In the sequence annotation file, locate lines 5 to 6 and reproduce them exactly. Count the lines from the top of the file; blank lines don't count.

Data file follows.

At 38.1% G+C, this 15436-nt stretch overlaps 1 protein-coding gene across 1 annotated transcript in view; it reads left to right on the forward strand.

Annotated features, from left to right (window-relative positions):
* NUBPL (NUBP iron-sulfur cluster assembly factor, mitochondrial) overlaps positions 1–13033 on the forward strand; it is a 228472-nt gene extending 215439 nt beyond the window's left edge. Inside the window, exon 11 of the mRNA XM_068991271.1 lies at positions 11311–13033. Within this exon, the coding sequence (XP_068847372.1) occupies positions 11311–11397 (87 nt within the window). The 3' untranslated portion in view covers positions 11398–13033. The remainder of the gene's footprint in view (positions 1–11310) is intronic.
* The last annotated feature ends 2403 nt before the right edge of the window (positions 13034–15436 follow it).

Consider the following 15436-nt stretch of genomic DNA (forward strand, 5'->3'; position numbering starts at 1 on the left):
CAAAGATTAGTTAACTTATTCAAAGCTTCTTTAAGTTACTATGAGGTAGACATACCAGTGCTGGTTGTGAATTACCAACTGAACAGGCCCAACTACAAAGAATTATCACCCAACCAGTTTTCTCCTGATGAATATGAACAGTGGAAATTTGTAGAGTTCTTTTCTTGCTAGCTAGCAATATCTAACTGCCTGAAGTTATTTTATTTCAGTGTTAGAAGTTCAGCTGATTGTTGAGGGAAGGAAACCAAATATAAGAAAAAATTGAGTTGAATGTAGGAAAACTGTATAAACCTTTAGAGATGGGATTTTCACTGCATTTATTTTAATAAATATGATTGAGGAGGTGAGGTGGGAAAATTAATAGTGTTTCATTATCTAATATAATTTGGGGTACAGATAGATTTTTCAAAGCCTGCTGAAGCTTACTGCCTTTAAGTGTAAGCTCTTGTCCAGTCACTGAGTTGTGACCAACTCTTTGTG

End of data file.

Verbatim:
Consider the following 15436-nt stretch of genomic DNA (forward strand, 5'->3'; position numbering starts at 1 on the left):
CAAAGATTAGTTAACTTATTCAAAGCTTCTTTAAGTTACTATGAGGTAGACATACCAGTGCTGGTTGTGAATTACCAACTGAACAGGCCCAACTACAAAGAATTATCACCCAACCAGTTTTCTCCTGATGAATATGAACAGTGGAAATTTGTAGAGTTCTTTTCTTGCTAGCTAGCAATATCTAACTGCCTGAAGTTATTTTATTTCAGTGTTAGAAGTTCAGCTGATTGTTGAGGGAAGGAAACCAAATATAAGAAAAAATTGAGTTGAATGTAGGAAAACTGTATAAACCTTTAGAGATGGGATTTTCACTGCATTTATTTTAATAAATATGATTGAGGAGGTGAGGTGGGAAAATTAATAGTGTTTCATTATCTAATATAATTTGGGGTACAGATAGATTTTTCAAAGCCTGCTGAAGCTTACTGCCTTTAAGTGTAAGCTCTTGTCCAGTCACTGAGTTGTGACCAACTCTTTGTG